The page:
Android Architecture Comparison: MVP vs MVVM

Building a high quality, maintainable and performant mobile app should be the goal of any serious developer. Following a recognizable and easy-to-follow design pattern is a great way to build your app from the ground up. We want to be able to revisit our codebase in 6 months and still feel confident that we can build upon or extend our apps if we need to. Additionally, we want to make it easier for new developers to join the team or project and be able to pick things up quickly.

As consultants, we also want to make sure that each time we deliver a codebase to a client, that it is easy to maintain, extend and augment in the future if necessary.

Architecture patterns are established designs and ways of structuring an application in order to minimize bugs, make code easier to read, understand, and test.

We’ll explore two of the most commonly used mobile app design patterns in this post, Model-View-Presenter and Model-View-ViewModel


MVP emerged as one of the “successors” of the classic Model-View-Controller pattern used in web and early mobile days.

One of the issues early mobile developers would run into when using MVC was that controllers would grow large and unwieldy. On Android, this would mean complex and often large Activity classes that did way too much and knew about too much.

MVP aims to provide more decoupling of components, and to make each part of an application know only what it needs to. As the name suggests, MVP is composed of 3 main components.

Why do we need this? Why is it a good idea to structure our app so that it is composed of individual, self-contained pieces?

Well for one, this makes testing much easier. When core pieces of your app architecture are decoupled from other pieces, this makes it much easier to test each component in isolation. In the case of MVP, you will now be able to test your Presenters, since they are not tied to any Android SDK components (you should try your best to ensure this).

Model As you might’ve guessed, your Model represents your data layer. Objects, classes or structures that hold information in your app. This can be POJO classes in the case of Java, or data classes in the case of Kotlin.

View As the name suggests, your View represents your UI that your user will see and interact with.

Presenter The Presenter is the glue that connects both the View and Model. It acts as a sort of middle-component that is notified of user interaction, updates the Model layer, and then tells the View when it needs to update based on changes in the underlying data.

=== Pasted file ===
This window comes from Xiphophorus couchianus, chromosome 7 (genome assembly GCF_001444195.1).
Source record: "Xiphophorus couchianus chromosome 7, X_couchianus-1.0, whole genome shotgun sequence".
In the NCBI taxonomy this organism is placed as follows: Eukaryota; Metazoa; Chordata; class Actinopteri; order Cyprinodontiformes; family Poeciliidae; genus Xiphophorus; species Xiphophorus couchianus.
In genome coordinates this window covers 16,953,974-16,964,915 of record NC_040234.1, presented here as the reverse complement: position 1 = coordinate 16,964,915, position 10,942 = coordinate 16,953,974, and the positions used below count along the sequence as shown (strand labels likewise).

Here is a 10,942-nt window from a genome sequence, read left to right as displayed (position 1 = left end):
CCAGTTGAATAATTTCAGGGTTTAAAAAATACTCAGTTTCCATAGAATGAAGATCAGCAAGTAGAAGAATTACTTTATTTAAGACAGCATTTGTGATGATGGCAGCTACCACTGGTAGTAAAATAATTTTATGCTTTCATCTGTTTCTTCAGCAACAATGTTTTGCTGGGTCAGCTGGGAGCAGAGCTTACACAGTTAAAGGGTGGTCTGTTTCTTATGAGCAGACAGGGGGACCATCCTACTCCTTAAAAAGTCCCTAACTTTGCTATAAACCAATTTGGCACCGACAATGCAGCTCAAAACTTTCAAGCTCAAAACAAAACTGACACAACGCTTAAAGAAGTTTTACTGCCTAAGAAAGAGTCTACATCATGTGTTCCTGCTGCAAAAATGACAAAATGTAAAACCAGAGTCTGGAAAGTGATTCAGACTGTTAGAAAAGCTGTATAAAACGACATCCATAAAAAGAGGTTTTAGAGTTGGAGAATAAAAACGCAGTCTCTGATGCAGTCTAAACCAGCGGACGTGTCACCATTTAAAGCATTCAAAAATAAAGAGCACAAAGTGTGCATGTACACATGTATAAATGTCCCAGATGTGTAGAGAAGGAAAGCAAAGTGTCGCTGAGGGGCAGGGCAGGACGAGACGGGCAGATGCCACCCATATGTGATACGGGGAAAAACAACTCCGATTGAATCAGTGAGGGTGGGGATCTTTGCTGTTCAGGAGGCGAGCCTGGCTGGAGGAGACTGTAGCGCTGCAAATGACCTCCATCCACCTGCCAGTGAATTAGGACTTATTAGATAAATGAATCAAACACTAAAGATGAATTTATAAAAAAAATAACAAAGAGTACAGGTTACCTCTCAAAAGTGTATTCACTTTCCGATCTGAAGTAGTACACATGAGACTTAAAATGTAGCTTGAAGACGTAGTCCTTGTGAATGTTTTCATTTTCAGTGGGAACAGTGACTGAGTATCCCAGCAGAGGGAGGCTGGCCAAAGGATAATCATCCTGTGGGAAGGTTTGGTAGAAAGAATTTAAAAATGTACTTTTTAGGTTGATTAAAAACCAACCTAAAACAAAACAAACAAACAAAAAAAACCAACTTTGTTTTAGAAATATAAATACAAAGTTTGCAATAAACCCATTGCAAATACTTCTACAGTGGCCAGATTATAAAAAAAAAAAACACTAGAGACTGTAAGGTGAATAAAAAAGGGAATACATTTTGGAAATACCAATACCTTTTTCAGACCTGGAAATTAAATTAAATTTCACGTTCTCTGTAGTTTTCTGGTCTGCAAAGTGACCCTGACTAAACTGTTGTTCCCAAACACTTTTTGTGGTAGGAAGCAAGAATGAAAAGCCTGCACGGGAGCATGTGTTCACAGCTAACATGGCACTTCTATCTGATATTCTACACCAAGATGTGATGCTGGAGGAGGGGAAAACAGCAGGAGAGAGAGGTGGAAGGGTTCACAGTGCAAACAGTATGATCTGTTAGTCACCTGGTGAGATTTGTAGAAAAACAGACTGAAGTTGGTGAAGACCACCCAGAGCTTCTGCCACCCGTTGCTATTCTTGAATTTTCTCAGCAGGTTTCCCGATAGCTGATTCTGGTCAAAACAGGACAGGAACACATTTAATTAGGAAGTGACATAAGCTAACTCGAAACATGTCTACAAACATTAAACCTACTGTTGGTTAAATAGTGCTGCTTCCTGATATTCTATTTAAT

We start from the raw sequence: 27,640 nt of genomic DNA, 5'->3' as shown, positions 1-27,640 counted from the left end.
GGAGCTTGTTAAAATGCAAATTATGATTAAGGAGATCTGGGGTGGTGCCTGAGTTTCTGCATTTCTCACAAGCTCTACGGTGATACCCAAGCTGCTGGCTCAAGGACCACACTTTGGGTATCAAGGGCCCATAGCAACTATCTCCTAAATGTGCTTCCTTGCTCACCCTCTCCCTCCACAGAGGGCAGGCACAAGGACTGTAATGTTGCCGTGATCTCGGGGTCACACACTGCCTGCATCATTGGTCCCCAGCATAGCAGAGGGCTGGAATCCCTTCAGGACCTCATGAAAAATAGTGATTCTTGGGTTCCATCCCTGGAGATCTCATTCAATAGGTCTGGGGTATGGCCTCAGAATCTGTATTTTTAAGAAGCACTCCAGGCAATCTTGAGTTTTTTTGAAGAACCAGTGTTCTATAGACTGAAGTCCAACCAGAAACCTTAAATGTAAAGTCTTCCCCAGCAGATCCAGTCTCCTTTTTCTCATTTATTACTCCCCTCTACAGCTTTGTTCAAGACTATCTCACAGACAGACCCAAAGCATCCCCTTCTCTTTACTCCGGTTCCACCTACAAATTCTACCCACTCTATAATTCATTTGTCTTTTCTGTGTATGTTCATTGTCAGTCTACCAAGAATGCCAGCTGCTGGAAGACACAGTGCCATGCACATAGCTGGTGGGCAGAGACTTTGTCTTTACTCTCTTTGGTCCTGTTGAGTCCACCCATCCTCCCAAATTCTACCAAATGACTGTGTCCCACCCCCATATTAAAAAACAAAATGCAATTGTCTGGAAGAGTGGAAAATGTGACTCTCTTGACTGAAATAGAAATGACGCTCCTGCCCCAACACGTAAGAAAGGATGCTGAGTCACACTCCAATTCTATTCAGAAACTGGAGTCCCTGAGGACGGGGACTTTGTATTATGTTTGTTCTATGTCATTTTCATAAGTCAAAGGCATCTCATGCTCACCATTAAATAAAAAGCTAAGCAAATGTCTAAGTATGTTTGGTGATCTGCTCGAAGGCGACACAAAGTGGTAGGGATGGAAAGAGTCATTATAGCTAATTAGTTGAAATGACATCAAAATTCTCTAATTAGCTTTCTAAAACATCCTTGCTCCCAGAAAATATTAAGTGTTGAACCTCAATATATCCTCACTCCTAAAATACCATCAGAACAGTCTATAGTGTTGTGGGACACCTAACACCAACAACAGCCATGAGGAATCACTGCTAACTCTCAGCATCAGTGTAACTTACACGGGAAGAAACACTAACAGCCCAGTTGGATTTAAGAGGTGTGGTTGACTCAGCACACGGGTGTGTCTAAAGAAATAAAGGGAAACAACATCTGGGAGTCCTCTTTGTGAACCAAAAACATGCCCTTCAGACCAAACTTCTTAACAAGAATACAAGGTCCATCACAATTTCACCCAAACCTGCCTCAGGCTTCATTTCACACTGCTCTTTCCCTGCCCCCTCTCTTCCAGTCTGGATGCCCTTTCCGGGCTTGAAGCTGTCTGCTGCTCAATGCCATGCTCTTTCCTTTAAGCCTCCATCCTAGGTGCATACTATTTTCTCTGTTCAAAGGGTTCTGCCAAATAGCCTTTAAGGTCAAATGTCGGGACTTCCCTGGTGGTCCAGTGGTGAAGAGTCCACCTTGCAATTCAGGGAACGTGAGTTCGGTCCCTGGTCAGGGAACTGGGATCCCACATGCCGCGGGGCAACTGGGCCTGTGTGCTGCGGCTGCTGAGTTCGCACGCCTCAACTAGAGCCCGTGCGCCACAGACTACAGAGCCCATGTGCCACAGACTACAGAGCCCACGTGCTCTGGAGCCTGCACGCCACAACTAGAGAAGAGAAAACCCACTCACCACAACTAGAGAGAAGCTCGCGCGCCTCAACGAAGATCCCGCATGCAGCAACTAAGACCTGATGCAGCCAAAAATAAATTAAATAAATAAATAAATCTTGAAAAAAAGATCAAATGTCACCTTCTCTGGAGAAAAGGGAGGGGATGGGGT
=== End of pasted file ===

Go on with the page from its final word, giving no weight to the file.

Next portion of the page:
Presenters usually have a one-to-one relationship with Views. For each View in your app, you normally would create a Presenter interface for that View. We can quickly see how the codebase can grow quite large for view-heavy applications.

Imagine you were creating a simple news feed application, that loads a list of articles in a RecyclerView. You might create a Presenter to back your main feed view like this

interface MainFeedPresenter {

 fun loadArticles() : ArrayList<Article>


Then, you would implement your interface and inject your View(Activity or Fragment) like this

class MainFeedPresenterImpl(val view: MainFeedView) : MainFeedPresenter {

  override fun loadArticles(): ArrayList<Article>{

   val articles = ArrayList<Article>()
   val jsonString = BetterNewsApplication.applicationContext()"articles.json").bufferedReader().use {     it.readText() }

   val gson = Gson()
   val jsonObject = JSONObject(jsonString)
   val jsonArray = jsonObject.getJSONArray("articles")

   for (i in 0 until jsonArray.length()){

     val articleJsonObject = jsonArray.getJSONObject(i)

     // Convert each article string to an Article model object
     val articleObject = gson.fromJson(articleJsonObject.toString(),


   // Tell our View to update the UI

   return articles



MVVM is another popular architecture pattern that proved to be very useful over the years. Similar to MVP, it is composed of 3 main parts.

Model Just like in MVP, your Model represents your data layer. Objects, classes or structures that hold information in your app. This can be POJO classes in the case of Java, or data classes in the case of Kotlin.

View Again as with MVP, the View layer represents the UI and what the user sees.

ViewModel This is where MVP and MVVM differ. ViewModels, unlike Presenters, can be shared across multiple Views. Imagine you have a multi-step section of your UI, something like a wizard flow during onboarding or completing a purchase. You can create a single ViewModel class that would act as the backing for each View within the flow.

ViewModels can also be made more powerful when used in conjuction with LiveData objects, which are lifecycle-aware data holders for Android.

You can create and implement your own ViewModel interface, or leverage Android Jetpack’s ViewModel from the Architecture Components library.

Which One Should I Choose?

The debate about which architecture pattern works the best is a time tested one, and probably won’t end anytime soon. Software development is a deeply creative process, and I’ve found that it’s best to never let yourself become too dogmatic about your approach to building things.

The design pattern that’s going to work best for you will depend on a few key factors that require a concerted amount of thought.

How complex is the product you’re building? How large is your team? Will unit testing be a priority now or in the future? Will this product need to be extended or changed at some point? Is it open sourced?

These are just a few of the questions I like to ask myself before I decide on the best way to structure an app.

Every approach and pattern has pros and cons, and the process of weighing these options and making a decision should be just as enjoyable as writing the code itself.

Happy coding!